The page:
All that technical talk aside, this mid-1970s Navi features gorgeously patinated Tritium luminous figures on its “Big Eye” Twin Jet logo dial, colorful red slide rule accents and an oversized 41mm all-steel case in excellent condition. That gives this beautiful vintage watch great presence and panache, as well as a being a model you’re not likely to see on someone else’s wrist. It’s just the kind of interesting, low production piece that gets the attention of fellow watch collectors in general and vintage Breitling collectors in specific. Just back from a full overhaul, this is a functional tool watch for timing fast feats on land or air and from a vintage marque I actually think is underrated considering the prices being fetched by more obscure brands. So take a good look and see of you don’t want to add this classic reverse panda chrono to your collection. With this beautiful and uncommon Breitling Navitimer on your wrist, the sky’s the limit!
Mercedes’ Bottas holds off Ferrari’s Vettel for maiden F1 win; Raikkonen P3 for the Prancing Horse; Hamilton off the podium in P4
Valtteri Bottas drove a nearly flawless race to score his first-ever Formula 1 win at the Russain Grand Prix on Sunday. Always highly regarded in his years at Williams, the 27-year-old Finn is finally piloting a win-worthy ride with his unexpected elevation to a factory Mercedes drive after outgoing champion Nico Rosberg’s surprise retirement at the end of last season. After showing promising pace in the first three rounds of 2017, Bottas put his excellent new equipment to best use at the Sochi Autodrom to claim his maiden F1 victory after 81 races, a great moment for any driver in the sport. Despite Ferrari’s first front row lockout since 2008 Bottas got the jump on the two Prancing Horses of Sebastian Vettel and Kimi Raikkonen as the lights went out, surging from his P3 grid position up through the Ferraris to take the race lead with a fine outbreaking maneuver going into Turn 2. Proving once again that a strong start into clean air is worth its weight in gold in an F1 tilt, Bottas quickly stretched the lead over his two blood red pursuers, as well as his teammate Lewis Hamilton, who remained mired in fourth with mysterious overheating issues.
Despite an early Safety Car due to a collision between the Haas of Romain Grosjean and the Renault of Jolyon Palmer that bunched up the field before one full lap had even been run Bottas sprinted away again when the track went green three laps later, proving that his Silver Arrow had the legs for any and all comers on this day. Vettel’s race engineers gambled on running a longer first stint than Bottas on the Ultra Soft Pirelli tire compound so that his Super Soft set would be fresher at the death of the race. As the laps wound down it looked like the bet might pay off for the Scuderia, with Vettel carving large chunks of time off the anxious Finn so desperate to see the checkered flag. But Bottas mastered his nerves and ran near-perfect laps under that considerable pressure from the 4-time World Champion just behind him. He also took advantage of slower traffic by not only picking them off quickly but also by deploying his DRS when close to the non-contenders to negate Vettel’s own use of the open wing. Bottas came home .6 seconds to the good and after so much promise he will forever finally be known as a Formula 1 race winner. Now the question remains if he can build on this career-defining victory and truly challenge Hamilton for supremacy within the Mercedes team and perhaps even the World Championship.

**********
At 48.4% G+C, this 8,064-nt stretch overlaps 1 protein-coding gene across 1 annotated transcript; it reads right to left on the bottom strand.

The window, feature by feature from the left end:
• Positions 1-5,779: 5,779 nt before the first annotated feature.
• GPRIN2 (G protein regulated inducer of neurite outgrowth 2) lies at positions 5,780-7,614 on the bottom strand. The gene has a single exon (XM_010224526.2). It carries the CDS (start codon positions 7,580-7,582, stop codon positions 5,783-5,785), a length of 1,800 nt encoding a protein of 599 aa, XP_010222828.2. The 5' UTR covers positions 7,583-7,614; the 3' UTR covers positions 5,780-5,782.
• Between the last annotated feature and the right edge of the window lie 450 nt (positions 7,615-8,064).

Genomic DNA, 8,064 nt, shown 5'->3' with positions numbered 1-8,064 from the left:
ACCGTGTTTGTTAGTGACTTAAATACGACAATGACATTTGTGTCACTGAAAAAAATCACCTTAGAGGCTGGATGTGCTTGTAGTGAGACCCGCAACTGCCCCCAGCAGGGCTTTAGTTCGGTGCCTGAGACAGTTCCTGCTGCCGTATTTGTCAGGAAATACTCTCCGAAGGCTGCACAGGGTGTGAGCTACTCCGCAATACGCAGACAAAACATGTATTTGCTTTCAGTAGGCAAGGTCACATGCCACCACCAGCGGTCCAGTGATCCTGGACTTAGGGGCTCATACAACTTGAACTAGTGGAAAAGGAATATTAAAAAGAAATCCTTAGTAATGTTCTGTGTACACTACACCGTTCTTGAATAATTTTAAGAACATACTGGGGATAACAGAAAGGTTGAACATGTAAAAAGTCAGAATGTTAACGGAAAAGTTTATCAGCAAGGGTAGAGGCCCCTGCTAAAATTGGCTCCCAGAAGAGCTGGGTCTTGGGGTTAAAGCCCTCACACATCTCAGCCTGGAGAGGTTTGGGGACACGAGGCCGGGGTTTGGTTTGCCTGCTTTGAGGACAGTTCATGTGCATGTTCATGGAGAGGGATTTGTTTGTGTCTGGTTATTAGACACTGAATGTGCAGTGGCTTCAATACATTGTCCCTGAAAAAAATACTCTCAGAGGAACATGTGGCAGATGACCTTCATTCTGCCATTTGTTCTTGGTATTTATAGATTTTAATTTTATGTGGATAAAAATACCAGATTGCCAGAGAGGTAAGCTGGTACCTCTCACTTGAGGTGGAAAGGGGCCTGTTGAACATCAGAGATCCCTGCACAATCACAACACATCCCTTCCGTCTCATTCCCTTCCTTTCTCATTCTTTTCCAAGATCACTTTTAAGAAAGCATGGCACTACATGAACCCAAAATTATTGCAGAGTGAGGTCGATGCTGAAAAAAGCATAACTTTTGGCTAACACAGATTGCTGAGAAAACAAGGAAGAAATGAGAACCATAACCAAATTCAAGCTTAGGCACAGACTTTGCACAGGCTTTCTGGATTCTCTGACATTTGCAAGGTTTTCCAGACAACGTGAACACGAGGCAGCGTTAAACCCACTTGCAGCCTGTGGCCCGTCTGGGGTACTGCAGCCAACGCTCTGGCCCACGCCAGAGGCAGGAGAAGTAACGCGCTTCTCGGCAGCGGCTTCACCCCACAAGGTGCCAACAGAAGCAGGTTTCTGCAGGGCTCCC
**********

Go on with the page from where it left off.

Despite their obvious improvement Ferrari must still have been somewhat disappointed at not getting the race victory after qualifying 1-2. But Vettel and Raikkonen did earn valuable points with their respective P2 and P3 podium finishes. Vettel now leads the Drivers’ Championship by 13 points over Lewis Hamilton after four rounds and Ferrari are only one point behind mighty Mercedes in the Constructors’ points. If Raikkonen can find a way to raise his game and take the fight to his teammate Vettel we could even be in for a crazy 4-driver slam bang shootout for the title. Certainly Mercedes and Ferrari have shown themselves to be the class of the manufacturers’ field this season and the battle between the two elite automotive giants now appears to be so close that it could well go down to the final race to decide 2017’s ultimate victor.
Bottas’ Mercedes teammate Hamilton was left wondering how his weekend in Russa went so wrong. Continue reading →
Ferrari locks out front row at Sochi with Vettel taking pole, Kimi P2; Mercedes on the back foot in quali with Bottas besting Hamilton, P3 to P4
If there were still doubts about Ferrari’s surprisingly strong start to the 2017 season after three strong rounds for the fabled Scuderia they were laid to rest during Saturday qualifying in Sochi, Russia when the two Prancing Horses locked out the front row for an F1 race for the first time since 2008. Sebastian Vettel put in a storming lap with time running out in Q3 to pip his teammate Kimi Raikkonen for the pole by less than half a second. The excellent pace of the two Ferraris knocked both Mercedes Silver Arrows off the front row, an usual sight in the new turbo era to say the least. Even more unusual, Mercedes ace Lewis Hamilton was pushed out of the top 3, out-qualified by his new teammate Valtteri Bottas for the second week in a row. Hamilton finds himself starting from fourth position on the grid aside Bottas’ superior P3. Obviously come race day the getaway from the line will be paramount for this contending quartet. But Ferrari have clearly shown that they have an advantage in getting maximum performance out of the new generation of extra wide Pirelli rubber, which has enabled them to seriously challenge Mercedes’ formerly unquestioned dominance. And in Vettel they have a driver with the supreme talent to wring the utmost out of this excellent and much improved new SF70H chassis and compete with a superstar like Hamilton on even terms for victories.